Vice: Project Doom
For much of the NES generation, developers were still trying to figure out what, exactly, a videogame was. Before the NES, most videogames consisted of a single screen where players performed the same actions again and again in an attempt to accumulate a higher score. But with the arrival of Nintendo’s little gray box, and more specifically, Super Mario Bros., everything changed. There was still a score, but more importantly, there was now a goal. It wasn’t just enough to accumulate a million points; the player was also required to actually go to a specific point in the game’s world and accomplish a specific task. If the player did both of these things, regardless of his or her score, he or she could claim to have “beaten” the game.
The ways developers responded to this new development were fairly fascinating. Many essentially copied Super Mario Bros. verbatim, tossing players a wisp of story as an excuse for the protagonist to traverse a wide variety of environments and battle numerous bizarre enemies. Still others attempted to concoct elaborate adventures featuring a variety of play-styles that, more often than not, fell flat due to lack of programming skill and the limitations of NES-era technology.
By the time games like V.I.C.E.: Project Doom came along, though, some developers were beginning to find their feet and a style of game design was emerging that still practically dominates the console field today.
V.I.C.E.: Project Doom is, if nothing else, a game that is eminently comfortable with itself. When playing it, one cannot help but feel that the game is accomplishing exactly what it set out to do, which is to tell the story of Detective Quinn Hart via an action-platformer. While there is still a substantial amount of absurdity to the game, what with Hart laser-whipping jumping fish and throwing grenades at men with pumpkin heads, more than many other games on the system the gameplay is determined by the narrative. As a futuristic, Blade Runner-style detective, Hart dashes through run-down factories and chemical plants in the course of his investigation, blasting thugs and mutants as he goes. The game takes significant inspiration from the Ninja Gaiden series with its use of cutscenes that progress the plot in between each stage, giving the reasons why Hart must venture into each area, making them seem more like parts of a cohesive story and less like a series of disparate set pieces. It also has a handful of solid driving and shooting-gallery stages which help to establish Hart as a more rounded action hero instead of just a guy who jumps around on girders and whips things.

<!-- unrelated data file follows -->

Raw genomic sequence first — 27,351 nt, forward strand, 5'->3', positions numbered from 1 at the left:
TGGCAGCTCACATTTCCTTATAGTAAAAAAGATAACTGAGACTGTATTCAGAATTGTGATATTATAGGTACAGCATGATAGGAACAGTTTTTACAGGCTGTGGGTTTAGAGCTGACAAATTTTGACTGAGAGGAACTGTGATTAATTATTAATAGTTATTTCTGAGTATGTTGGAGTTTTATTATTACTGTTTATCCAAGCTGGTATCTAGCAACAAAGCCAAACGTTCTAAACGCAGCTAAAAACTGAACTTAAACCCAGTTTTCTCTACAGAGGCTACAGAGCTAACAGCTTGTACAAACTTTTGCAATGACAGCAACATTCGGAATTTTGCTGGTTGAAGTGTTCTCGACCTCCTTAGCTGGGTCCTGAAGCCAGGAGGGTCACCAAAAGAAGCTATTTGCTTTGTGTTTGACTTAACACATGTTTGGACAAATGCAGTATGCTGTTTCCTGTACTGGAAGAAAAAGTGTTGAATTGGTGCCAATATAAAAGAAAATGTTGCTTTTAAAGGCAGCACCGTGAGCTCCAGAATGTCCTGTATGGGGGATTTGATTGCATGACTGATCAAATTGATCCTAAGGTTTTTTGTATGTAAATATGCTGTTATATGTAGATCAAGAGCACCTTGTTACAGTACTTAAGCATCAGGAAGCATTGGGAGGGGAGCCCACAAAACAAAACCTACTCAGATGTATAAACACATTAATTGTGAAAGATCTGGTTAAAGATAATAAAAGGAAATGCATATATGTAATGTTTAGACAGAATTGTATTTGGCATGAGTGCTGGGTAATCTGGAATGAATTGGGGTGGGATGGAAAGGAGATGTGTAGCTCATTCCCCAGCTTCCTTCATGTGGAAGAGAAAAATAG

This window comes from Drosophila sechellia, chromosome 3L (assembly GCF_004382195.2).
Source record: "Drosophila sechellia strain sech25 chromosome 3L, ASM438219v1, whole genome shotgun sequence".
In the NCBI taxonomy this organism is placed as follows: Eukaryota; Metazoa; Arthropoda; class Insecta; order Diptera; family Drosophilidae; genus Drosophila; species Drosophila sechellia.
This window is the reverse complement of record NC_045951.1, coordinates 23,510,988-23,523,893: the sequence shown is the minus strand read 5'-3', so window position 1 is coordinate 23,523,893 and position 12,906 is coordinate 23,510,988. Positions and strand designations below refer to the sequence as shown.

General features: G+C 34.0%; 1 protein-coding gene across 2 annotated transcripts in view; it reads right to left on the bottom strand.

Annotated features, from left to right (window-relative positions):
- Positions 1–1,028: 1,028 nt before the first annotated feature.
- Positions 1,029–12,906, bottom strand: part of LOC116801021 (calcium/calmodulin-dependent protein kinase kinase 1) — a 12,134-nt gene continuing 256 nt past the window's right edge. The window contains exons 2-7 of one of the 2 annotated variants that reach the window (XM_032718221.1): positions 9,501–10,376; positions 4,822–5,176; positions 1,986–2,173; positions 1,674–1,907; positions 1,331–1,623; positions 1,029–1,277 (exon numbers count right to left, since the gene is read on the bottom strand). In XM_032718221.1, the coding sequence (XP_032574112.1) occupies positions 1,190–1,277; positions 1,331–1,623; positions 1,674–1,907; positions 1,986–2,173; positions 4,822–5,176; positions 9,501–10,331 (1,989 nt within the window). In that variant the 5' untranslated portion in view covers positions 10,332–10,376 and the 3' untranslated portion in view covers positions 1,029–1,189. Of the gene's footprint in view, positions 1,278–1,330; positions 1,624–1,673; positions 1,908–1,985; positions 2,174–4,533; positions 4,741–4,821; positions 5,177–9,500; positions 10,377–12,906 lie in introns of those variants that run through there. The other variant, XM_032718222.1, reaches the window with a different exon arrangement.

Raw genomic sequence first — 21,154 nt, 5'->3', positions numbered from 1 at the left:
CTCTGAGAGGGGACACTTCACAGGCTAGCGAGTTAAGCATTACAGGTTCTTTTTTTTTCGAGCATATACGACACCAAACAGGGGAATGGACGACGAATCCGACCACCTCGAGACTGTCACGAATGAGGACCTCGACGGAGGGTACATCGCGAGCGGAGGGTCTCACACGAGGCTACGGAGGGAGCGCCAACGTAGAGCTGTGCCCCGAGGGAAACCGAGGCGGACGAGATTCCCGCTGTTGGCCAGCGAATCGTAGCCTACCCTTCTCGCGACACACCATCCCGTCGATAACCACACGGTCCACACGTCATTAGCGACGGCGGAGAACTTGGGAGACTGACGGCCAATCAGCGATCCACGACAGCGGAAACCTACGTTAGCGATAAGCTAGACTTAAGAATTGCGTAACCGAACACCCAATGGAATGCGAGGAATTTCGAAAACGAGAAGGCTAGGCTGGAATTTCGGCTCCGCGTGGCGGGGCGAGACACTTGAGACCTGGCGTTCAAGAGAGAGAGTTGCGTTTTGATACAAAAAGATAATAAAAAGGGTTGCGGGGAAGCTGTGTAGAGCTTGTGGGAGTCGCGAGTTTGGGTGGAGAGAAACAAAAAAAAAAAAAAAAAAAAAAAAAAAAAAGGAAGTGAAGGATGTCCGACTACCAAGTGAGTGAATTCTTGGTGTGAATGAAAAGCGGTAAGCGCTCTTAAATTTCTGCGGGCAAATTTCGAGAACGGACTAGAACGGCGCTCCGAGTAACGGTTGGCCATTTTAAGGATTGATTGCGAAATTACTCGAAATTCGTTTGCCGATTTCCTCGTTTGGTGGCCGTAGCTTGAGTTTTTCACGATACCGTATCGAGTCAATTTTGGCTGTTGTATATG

V.I.C.E.: Project Doom isn’t a particularly flashy game, and it’s been largely forgotten in the years since its release. Nevertheless its developers took the lessons of early NES games to heart and managed to produce a refined, confident title that contributed to the progression of the story-driven games we have today.